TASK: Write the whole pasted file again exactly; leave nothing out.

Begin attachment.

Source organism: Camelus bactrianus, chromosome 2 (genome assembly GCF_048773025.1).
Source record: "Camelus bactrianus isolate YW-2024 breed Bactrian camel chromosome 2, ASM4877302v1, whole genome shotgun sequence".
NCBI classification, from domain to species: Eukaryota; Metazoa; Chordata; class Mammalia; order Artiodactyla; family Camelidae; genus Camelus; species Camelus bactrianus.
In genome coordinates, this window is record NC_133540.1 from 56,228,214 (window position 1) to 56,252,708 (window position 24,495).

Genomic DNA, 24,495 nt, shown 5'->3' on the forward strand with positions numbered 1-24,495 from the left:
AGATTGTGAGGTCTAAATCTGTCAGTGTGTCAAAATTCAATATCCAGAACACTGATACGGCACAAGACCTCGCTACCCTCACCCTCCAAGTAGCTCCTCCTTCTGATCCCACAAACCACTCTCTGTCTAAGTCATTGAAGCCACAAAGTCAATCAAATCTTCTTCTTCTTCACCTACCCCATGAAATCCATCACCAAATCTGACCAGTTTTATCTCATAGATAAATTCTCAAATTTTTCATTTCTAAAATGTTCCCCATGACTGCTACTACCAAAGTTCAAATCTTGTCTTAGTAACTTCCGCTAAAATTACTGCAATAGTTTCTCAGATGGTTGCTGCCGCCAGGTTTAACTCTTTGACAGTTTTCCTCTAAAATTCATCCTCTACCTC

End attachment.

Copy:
Source organism: Camelus bactrianus, chromosome 2 (genome assembly GCF_048773025.1).
Source record: "Camelus bactrianus isolate YW-2024 breed Bactrian camel chromosome 2, ASM4877302v1, whole genome shotgun sequence".
NCBI classification, from domain to species: Eukaryota; Metazoa; Chordata; class Mammalia; order Artiodactyla; family Camelidae; genus Camelus; species Camelus bactrianus.
In genome coordinates, this window is record NC_133540.1 from 56,228,214 (window position 1) to 56,252,708 (window position 24,495).

Genomic DNA, 24,495 nt, shown 5'->3' on the forward strand with positions numbered 1-24,495 from the left:
AGATTGTGAGGTCTAAATCTGTCAGTGTGTCAAAATTCAATATCCAGAACACTGATACGGCACAAGACCTCGCTACCCTCACCCTCCAAGTAGCTCCTCCTTCTGATCCCACAAACCACTCTCTGTCTAAGTCATTGAAGCCACAAAGTCAATCAAATCTTCTTCTTCTTCACCTACCCCATGAAATCCATCACCAAATCTGACCAGTTTTATCTCATAGATAAATTCTCAAATTTTTCATTTCTAAAATGTTCCCCATGACTGCTACTACCAAAGTTCAAATCTTGTCTTAGTAACTTCCGCTAAAATTACTGCAATAGTTTCTCAGATGGTTGCTGCCGCCAGGTTTAACTCTTTGACAGTTTTCCTCTAAAATTCATCCTCTACCTC